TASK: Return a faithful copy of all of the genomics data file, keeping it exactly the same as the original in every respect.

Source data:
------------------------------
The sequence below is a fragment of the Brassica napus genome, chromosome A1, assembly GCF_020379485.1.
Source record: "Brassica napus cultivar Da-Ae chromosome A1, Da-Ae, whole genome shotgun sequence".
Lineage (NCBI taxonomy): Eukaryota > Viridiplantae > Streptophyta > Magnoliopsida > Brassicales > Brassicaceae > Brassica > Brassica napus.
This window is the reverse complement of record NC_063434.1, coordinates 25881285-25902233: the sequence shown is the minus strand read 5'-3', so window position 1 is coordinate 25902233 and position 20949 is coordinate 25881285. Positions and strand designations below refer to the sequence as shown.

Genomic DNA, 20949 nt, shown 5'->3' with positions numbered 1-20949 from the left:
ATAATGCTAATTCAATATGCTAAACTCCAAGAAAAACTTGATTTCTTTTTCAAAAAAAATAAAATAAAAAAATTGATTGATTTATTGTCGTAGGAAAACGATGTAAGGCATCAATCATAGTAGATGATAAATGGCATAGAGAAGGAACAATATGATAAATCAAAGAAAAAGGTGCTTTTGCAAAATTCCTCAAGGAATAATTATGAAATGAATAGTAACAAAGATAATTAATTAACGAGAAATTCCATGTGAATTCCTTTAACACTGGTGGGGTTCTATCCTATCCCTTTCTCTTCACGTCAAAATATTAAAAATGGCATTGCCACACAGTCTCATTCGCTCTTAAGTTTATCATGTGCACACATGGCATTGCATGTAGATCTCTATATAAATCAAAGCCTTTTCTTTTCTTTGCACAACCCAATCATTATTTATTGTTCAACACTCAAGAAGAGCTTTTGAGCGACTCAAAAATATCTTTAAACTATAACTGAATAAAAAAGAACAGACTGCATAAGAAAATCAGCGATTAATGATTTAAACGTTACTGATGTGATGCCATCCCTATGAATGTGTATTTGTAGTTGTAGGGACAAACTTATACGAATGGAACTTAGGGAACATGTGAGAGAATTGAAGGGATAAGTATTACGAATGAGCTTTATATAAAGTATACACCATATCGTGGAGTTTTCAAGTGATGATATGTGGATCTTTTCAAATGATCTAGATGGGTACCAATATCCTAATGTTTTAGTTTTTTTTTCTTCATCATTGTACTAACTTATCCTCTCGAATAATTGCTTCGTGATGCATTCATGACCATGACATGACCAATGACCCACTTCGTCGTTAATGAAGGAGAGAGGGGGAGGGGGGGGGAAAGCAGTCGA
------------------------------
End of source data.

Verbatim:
The sequence below is a fragment of the Brassica napus genome, chromosome A1, assembly GCF_020379485.1.
Source record: "Brassica napus cultivar Da-Ae chromosome A1, Da-Ae, whole genome shotgun sequence".
Lineage (NCBI taxonomy): Eukaryota > Viridiplantae > Streptophyta > Magnoliopsida > Brassicales > Brassicaceae > Brassica > Brassica napus.
This window is the reverse complement of record NC_063434.1, coordinates 25881285-25902233: the sequence shown is the minus strand read 5'-3', so window position 1 is coordinate 25902233 and position 20949 is coordinate 25881285. Positions and strand designations below refer to the sequence as shown.

Genomic DNA, 20949 nt, shown 5'->3' with positions numbered 1-20949 from the left:
ATAATGCTAATTCAATATGCTAAACTCCAAGAAAAACTTGATTTCTTTTTCAAAAAAAATAAAATAAAAAAATTGATTGATTTATTGTCGTAGGAAAACGATGTAAGGCATCAATCATAGTAGATGATAAATGGCATAGAGAAGGAACAATATGATAAATCAAAGAAAAAGGTGCTTTTGCAAAATTCCTCAAGGAATAATTATGAAATGAATAGTAACAAAGATAATTAATTAACGAGAAATTCCATGTGAATTCCTTTAACACTGGTGGGGTTCTATCCTATCCCTTTCTCTTCACGTCAAAATATTAAAAATGGCATTGCCACACAGTCTCATTCGCTCTTAAGTTTATCATGTGCACACATGGCATTGCATGTAGATCTCTATATAAATCAAAGCCTTTTCTTTTCTTTGCACAACCCAATCATTATTTATTGTTCAACACTCAAGAAGAGCTTTTGAGCGACTCAAAAATATCTTTAAACTATAACTGAATAAAAAAGAACAGACTGCATAAGAAAATCAGCGATTAATGATTTAAACGTTACTGATGTGATGCCATCCCTATGAATGTGTATTTGTAGTTGTAGGGACAAACTTATACGAATGGAACTTAGGGAACATGTGAGAGAATTGAAGGGATAAGTATTACGAATGAGCTTTATATAAAGTATACACCATATCGTGGAGTTTTCAAGTGATGATATGTGGATCTTTTCAAATGATCTAGATGGGTACCAATATCCTAATGTTTTAGTTTTTTTTTCTTCATCATTGTACTAACTTATCCTCTCGAATAATTGCTTCGTGATGCATTCATGACCATGACATGACCAATGACCCACTTCGTCGTTAATGAAGGAGAGAGGGGGAGGGGGGGGGAAAGCAGTCGA